Sen. Carl Levin, the chairman of the Armed Services who is retiring at the end of this year, said Wednesday he fears Republicans’ animosity toward President Obama will make it impossible to find compromises on critical national security issues over the next two years.
The six-term Michigan Democrat said he’s been disappointed by constant personal attacks on the president’s foreign policy, which he said go beyond anything Democrats did to President George W. Bush, and which he said seem to be driven as much by dislike of the president as by objections to his policies.
“It seems no matter what the decision is, there is intense criticism of President Obama,” he told reporters. “A lot of the criticism is perfectly legitimate, but it just has gotten to a point where it’s too personal and that makes it difficult for there to be a bipartisan foreign policy in this country, which is really important.”
He said Republicans’ preference to criticize the president rather than finding bipartisan compromises is holding up key foreign policy issues, like working out a new authorization for the use of military force against the Islamic State in Syria.
Republicans counter that their criticism of Mr. Obama stems not from how they feel about the president personally, but rather from a judgment that he’s forfeited international leadership, leaving the U.S. weakened.
“I think that this president’s foreign policy has put us in greater danger than any time in my life, and it’s a feckless foreign policy without a strategy and without a policy except for get out of everything,” said Sen. John McCain, Arizona Republican who will chair the Senate Armed Services Committee next Congress.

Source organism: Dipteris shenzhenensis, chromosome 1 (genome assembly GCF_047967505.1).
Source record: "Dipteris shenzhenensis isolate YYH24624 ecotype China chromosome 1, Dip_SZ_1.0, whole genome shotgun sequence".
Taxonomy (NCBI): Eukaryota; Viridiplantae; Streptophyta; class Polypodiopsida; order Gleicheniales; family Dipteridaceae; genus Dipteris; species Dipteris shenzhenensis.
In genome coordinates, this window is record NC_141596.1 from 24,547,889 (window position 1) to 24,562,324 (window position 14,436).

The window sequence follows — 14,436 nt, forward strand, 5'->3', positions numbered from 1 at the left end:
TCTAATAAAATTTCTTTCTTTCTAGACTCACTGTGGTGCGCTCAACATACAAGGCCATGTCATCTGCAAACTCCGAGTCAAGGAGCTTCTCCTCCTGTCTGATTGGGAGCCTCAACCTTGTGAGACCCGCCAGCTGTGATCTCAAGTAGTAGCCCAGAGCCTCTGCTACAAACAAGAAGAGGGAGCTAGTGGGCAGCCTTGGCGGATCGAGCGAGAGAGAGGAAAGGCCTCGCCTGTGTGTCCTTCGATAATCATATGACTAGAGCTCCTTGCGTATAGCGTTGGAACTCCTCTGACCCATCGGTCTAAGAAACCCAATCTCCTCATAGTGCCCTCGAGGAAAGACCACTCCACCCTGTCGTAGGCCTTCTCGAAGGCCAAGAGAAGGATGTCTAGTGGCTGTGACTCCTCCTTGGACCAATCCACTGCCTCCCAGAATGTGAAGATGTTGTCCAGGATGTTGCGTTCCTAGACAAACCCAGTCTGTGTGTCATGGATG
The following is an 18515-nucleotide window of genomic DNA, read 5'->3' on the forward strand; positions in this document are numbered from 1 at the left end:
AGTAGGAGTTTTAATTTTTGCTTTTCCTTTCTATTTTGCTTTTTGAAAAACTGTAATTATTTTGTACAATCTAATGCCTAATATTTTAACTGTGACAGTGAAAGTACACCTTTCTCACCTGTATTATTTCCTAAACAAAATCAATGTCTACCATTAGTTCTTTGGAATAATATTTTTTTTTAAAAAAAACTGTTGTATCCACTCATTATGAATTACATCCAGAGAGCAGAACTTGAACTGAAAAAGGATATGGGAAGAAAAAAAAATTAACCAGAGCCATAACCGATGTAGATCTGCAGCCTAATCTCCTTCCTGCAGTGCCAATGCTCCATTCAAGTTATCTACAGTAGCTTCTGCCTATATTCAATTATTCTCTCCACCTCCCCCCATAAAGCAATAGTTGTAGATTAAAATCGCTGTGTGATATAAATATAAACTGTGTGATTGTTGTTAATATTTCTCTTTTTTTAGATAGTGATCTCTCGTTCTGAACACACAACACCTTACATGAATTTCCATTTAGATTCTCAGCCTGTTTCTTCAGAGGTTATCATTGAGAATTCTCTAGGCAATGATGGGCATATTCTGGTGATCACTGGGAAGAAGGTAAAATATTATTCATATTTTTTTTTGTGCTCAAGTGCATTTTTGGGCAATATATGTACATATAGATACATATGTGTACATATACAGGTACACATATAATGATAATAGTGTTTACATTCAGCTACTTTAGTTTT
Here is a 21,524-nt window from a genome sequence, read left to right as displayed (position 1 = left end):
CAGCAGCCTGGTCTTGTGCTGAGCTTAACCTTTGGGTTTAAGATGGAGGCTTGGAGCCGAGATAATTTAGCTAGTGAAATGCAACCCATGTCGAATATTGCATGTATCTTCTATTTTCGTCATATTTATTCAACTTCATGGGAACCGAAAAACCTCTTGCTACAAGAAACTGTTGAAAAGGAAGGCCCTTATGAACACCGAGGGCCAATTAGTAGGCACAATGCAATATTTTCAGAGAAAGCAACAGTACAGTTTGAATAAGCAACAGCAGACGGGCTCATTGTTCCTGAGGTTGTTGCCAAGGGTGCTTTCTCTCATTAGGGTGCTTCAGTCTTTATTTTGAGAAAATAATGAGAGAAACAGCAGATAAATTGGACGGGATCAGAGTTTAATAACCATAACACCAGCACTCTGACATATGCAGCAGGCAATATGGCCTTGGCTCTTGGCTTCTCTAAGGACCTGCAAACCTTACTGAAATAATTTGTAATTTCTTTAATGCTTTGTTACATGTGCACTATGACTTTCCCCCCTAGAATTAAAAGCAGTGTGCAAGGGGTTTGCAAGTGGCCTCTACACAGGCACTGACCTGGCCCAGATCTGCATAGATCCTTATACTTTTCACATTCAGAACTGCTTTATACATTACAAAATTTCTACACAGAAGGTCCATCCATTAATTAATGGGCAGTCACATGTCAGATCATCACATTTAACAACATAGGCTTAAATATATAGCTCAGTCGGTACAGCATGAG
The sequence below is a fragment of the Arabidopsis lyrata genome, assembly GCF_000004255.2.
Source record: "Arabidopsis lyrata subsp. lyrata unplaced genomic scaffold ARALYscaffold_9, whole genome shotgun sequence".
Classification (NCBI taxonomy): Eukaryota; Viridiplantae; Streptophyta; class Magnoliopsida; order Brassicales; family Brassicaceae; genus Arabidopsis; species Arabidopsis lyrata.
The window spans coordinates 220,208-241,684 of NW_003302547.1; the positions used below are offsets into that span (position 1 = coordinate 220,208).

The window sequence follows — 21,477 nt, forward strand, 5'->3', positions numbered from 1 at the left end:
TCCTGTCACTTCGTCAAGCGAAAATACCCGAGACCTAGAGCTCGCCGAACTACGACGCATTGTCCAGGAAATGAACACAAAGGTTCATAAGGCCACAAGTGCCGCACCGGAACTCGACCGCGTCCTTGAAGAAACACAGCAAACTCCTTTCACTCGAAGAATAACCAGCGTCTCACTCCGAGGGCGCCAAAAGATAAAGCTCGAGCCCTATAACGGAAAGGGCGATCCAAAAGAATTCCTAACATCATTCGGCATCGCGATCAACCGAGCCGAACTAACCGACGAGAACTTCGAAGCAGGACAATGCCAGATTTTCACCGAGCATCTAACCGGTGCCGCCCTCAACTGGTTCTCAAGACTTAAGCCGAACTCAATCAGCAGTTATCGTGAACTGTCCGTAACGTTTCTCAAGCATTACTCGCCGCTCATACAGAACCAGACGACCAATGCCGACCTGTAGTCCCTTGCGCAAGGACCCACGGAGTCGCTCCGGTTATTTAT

Mr. McCain said he has looked at each of the president’s decisions objectively and predicted poor outcomes, from Iraq’s problems after the president withdrew combat troops from there, to the deteriorating situation in Syria after he felt Mr. Obama didn’t act aggressively enough against the Islamic State.
“I don’t have any dislike for President Obama, but when there’s 200,000 dead in Syria and 150,000 in prison and 3.5 million refugees, when we see the collapse of the Iraqi government because we didn’t leave a sustaining force behind, of course I get angry because my heart goes out to the families of those who were sacrificed,” said Mr. McCain, who faced off against Mr. Obama in the 2008 presidential election.
Mr. Levin said partisan disagreements end up creating problems at all levels, including just getting bills to the floor in the Senate.
He said the annual defense policy bill hasn’t been debated normally on the Senate floor in recent years because of GOP filibuster threats and demands for votes on non-defense amendments.
In a normal legislative process, the House and Senate would each pass bill dictating the Defense Department’s priorities for the next fiscal year. Then, the two sides would get together to iron out differences and send a conference report to be passed in both the House and Senate.
The past two years, however, the Senate has been unable to pass its version of the annual defense bill. A bill has cleared the Armed Services Committee, but Mr. Levin says the GOP demands to debate too many extraneous amendments on the floor, which angered Majority Leader Harry Reid.
Mr. Levin would then write a final compromise in closed-door negotiations with his House GOP counterpart, and Mr. Reid would bring that to the floor in a year-end, take-it-or-leave-it vote.
“That began this spiral that we’re in where the only way to get it done is the clock,” Mr. Levin said.
He said Mr. Reid has had to resort to blocking out amendments, in a procedural tactic known as “filling the tree,” in order to final votes on bills without having to face unlimited GOP opportunities for delays.
“The threat of the filibuster on everything then caused the leader to move to a mechanism which was used before him, which is filling the tree,” Mr. Levin said. “He’s not the first one to do it. His tree probably has had a few more leaves on it, limbs on it.”